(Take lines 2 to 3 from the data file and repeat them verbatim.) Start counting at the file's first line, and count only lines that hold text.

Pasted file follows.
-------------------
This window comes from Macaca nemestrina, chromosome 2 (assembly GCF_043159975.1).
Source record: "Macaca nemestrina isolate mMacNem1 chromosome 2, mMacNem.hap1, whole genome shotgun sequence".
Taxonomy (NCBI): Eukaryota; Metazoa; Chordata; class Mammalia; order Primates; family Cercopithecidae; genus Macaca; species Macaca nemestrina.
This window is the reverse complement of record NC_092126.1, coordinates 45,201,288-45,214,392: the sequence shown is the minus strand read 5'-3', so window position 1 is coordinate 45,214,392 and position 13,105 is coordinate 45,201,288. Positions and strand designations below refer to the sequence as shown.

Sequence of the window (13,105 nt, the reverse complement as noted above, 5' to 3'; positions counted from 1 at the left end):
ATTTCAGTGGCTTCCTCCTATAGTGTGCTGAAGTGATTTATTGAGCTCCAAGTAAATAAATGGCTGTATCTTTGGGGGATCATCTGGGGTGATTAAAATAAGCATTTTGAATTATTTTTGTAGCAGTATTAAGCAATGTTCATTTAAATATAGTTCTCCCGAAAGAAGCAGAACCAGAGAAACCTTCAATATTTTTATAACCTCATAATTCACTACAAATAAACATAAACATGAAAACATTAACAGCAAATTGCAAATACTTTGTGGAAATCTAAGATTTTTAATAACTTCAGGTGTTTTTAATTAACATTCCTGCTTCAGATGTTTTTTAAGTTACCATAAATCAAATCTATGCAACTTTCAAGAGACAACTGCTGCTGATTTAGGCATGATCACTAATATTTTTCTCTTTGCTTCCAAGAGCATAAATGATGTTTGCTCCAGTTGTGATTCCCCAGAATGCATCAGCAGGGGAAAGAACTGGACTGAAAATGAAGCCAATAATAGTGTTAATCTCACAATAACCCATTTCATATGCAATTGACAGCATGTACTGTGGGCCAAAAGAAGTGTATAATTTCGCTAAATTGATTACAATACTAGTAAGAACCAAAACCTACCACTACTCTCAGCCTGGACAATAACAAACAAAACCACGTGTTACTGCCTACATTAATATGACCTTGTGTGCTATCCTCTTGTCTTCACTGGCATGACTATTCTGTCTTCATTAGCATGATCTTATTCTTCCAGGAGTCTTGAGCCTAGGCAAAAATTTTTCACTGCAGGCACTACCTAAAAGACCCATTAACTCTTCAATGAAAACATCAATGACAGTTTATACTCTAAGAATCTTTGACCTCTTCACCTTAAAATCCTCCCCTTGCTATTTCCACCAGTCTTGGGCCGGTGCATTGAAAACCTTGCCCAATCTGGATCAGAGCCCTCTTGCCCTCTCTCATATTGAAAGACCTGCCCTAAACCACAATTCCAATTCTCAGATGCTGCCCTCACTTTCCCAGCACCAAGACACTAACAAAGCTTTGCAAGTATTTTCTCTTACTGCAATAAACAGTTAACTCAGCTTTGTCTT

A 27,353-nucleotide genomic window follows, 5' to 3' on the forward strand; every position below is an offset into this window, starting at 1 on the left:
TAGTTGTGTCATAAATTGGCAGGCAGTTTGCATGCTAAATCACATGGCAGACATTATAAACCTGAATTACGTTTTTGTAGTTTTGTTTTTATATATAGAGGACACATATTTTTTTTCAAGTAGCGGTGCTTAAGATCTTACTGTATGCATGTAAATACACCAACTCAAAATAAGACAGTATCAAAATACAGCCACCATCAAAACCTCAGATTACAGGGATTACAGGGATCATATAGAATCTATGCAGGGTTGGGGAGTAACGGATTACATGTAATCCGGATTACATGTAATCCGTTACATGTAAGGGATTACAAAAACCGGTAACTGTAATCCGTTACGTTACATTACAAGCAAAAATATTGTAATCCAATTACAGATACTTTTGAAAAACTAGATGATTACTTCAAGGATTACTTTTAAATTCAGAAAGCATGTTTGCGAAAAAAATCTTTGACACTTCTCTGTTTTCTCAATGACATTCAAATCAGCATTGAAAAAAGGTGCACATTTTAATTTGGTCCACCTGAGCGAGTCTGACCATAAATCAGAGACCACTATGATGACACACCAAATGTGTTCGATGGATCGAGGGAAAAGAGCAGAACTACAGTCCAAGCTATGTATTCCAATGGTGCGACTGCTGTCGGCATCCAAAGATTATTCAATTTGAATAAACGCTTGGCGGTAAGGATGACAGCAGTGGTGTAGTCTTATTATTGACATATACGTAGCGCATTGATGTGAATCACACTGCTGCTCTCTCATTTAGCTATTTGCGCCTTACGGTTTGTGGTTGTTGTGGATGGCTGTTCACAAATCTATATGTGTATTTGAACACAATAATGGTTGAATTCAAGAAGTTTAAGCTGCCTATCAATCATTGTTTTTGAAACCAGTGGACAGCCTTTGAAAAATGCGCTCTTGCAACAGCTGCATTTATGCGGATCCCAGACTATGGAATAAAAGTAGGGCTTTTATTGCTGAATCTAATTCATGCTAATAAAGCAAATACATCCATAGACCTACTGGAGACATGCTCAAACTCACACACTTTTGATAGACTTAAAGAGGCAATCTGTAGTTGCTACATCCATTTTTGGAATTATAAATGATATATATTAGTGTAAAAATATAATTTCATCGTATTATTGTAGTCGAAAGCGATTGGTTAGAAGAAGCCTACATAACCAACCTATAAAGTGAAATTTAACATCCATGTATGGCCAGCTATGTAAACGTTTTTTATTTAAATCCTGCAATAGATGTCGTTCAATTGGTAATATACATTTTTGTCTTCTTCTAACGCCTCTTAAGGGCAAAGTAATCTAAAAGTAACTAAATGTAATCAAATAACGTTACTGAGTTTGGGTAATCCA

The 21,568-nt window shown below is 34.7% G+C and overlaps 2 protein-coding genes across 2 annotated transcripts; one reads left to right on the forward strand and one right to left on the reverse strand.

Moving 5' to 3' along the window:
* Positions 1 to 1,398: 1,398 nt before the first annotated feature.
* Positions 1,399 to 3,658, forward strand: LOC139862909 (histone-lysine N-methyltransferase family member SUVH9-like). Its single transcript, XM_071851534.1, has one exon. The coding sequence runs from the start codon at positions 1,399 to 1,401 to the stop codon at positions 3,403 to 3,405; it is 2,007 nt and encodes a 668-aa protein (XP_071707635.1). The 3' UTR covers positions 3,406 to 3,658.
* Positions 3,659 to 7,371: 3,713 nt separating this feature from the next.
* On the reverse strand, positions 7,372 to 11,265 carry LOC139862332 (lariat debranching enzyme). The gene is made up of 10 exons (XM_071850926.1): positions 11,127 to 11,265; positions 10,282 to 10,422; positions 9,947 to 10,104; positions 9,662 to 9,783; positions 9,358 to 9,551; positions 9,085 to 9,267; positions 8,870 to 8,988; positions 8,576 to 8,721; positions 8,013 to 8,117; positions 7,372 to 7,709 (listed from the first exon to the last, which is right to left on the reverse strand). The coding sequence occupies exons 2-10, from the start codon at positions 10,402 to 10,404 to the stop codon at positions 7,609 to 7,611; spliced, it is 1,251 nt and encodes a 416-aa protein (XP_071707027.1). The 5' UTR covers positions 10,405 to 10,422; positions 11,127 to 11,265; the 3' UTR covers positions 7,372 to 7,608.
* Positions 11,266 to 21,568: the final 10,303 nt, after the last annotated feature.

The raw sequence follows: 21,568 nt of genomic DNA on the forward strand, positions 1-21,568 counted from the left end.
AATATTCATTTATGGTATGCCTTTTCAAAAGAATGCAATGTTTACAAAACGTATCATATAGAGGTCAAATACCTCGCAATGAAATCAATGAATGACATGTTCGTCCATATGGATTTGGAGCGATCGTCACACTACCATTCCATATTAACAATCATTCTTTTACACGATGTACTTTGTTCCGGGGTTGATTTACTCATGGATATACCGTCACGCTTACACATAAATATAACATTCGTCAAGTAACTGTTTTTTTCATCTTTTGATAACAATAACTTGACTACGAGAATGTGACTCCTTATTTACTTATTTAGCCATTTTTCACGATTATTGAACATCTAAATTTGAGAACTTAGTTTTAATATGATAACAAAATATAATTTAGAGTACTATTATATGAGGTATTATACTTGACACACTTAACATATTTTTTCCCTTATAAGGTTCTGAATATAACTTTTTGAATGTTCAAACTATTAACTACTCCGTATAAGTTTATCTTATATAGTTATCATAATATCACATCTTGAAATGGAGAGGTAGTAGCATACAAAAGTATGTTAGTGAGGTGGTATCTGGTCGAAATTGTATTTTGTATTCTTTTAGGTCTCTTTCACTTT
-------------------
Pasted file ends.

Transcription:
Source record: "Macaca nemestrina isolate mMacNem1 chromosome 2, mMacNem.hap1, whole genome shotgun sequence".
Taxonomy (NCBI): Eukaryota; Metazoa; Chordata; class Mammalia; order Primates; family Cercopithecidae; genus Macaca; species Macaca nemestrina.